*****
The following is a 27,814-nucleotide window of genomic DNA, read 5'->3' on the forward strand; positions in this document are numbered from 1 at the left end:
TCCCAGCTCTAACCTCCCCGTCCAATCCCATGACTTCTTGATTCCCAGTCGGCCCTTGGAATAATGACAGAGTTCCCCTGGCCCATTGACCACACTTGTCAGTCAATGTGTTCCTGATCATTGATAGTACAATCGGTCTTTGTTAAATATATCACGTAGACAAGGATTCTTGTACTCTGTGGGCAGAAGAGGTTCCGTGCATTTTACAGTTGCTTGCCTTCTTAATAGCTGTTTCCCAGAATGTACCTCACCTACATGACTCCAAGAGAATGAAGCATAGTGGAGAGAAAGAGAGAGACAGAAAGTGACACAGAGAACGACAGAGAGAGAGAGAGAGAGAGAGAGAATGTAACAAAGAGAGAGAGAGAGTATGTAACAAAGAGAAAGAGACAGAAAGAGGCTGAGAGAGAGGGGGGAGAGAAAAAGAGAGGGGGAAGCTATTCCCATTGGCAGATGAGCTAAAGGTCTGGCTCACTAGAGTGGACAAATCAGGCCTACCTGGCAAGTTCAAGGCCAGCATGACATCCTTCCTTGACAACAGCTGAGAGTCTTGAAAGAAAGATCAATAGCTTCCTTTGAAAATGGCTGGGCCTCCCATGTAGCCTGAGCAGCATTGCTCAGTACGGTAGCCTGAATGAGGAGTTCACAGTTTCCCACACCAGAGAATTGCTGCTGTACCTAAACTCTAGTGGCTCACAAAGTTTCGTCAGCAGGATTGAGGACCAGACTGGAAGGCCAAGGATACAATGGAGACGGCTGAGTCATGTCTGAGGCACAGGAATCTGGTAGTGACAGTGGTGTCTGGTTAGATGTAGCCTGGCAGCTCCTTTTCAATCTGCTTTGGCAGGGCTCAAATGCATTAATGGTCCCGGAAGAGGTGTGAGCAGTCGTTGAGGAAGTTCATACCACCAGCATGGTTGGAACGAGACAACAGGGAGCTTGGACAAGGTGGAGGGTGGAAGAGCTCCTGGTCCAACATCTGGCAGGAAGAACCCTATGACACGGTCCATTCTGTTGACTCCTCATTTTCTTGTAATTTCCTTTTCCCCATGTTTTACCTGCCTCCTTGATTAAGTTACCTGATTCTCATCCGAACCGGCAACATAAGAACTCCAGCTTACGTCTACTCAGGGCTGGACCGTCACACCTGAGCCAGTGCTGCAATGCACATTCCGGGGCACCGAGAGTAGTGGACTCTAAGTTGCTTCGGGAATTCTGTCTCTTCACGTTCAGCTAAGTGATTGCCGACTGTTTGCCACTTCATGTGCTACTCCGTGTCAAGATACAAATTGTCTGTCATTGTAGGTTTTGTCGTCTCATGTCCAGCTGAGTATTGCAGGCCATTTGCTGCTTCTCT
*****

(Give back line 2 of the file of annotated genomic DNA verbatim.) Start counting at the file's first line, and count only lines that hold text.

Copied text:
TCCCAGCTCTAACCTCCCCGTCCAATCCCATGACTTCTTGATTCCCAGTCGGCCCTTGGAATAATGACAGAGTTCCCCTGGCCCATTGACCACACTTGTCAGTCAATGTGTTCCTGATCATTGATAGTACAATCGGTCTTTGTTAAATATATCACGTAGACAAGGATTCTTGTACTCTGTGGGCAGAAGAGGTTCCGTGCATTTTACAGTTGCTTGCCTTCTTAATAGCTGTTTCCCAGAATGTACCTCACCTACATGACTCCAAGAGAATGAAGCATAGTGGAGAGAAAGAGAGAGACAGAAAGTGACACAGAGAACGACAGAGAGAGAGAGAGAGAGAGAGAGAATGTAACAAAGAGAGAGAGAGAGTATGTAACAAAGAGAAAGAGACAGAAAGAGGCTGAGAGAGAGGGGGGAGAGAAAAAGAGAGGGGGAAGCTATTCCCATTGGCAGATGAGCTAAAGGTCTGGCTCACTAGAGTGGACAAATCAGGCCTACCTGGCAAGTTCAAGGCCAGCATGACATCCTTCCTTGACAACAGCTGAGAGTCTTGAAAGAAAGATCAATAGCTTCCTTTGAAAATGGCTGGGCCTCCCATGTAGCCTGAGCAGCATTGCTCAGTACGGTAGCCTGAATGAGGAGTTCACAGTTTCCCACACCAGAGAATTGCTGCTGTACCTAAACTCTAGTGGCTCACAAAGTTTCGTCAGCAGGATTGAGGACCAGACTGGAAGGCCAAGGATACAATGGAGACGGCTGAGTCATGTCTGAGGCACAGGAATCTGGTAGTGACAGTGGTGTCTGGTTAGATGTAGCCTGGCAGCTCCTTTTCAATCTGCTTTGGCAGGGCTCAAATGCATTAATGGTCCCGGAAGAGGTGTGAGCAGTCGTTGAGGAAGTTCATACCACCAGCATGGTTGGAACGAGACAACAGGGAGCTTGGACAAGGTGGAGGGTGGAAGAGCTCCTGGTCCAACATCTGGCAGGAAGAACCCTATGACACGGTCCATTCTGTTGACTCCTCATTTTCTTGTAATTTCCTTTTCCCCATGTTTTACCTGCCTCCTTGATTAAGTTACCTGATTCTCATCCGAACCGGCAACATAAGAACTCCAGCTTACGTCTACTCAGGGCTGGACCGTCACACCTGAGCCAGTGCTGCAATGCACATTCCGGGGCACCGAGAGTAGTGGACTCTAAGTTGCTTCGGGAATTCTGTCTCTTCACGTTCAGCTAAGTGATTGCCGACTGTTTGCCACTTCATGTGCTACTCCGTGTCAAGATACAAATTGTCTGTCATTGTAGGTTTTGTCGTCTCATGTCCAGCTGAGTATTGCAGGCCATTTGCTGCTTCTCT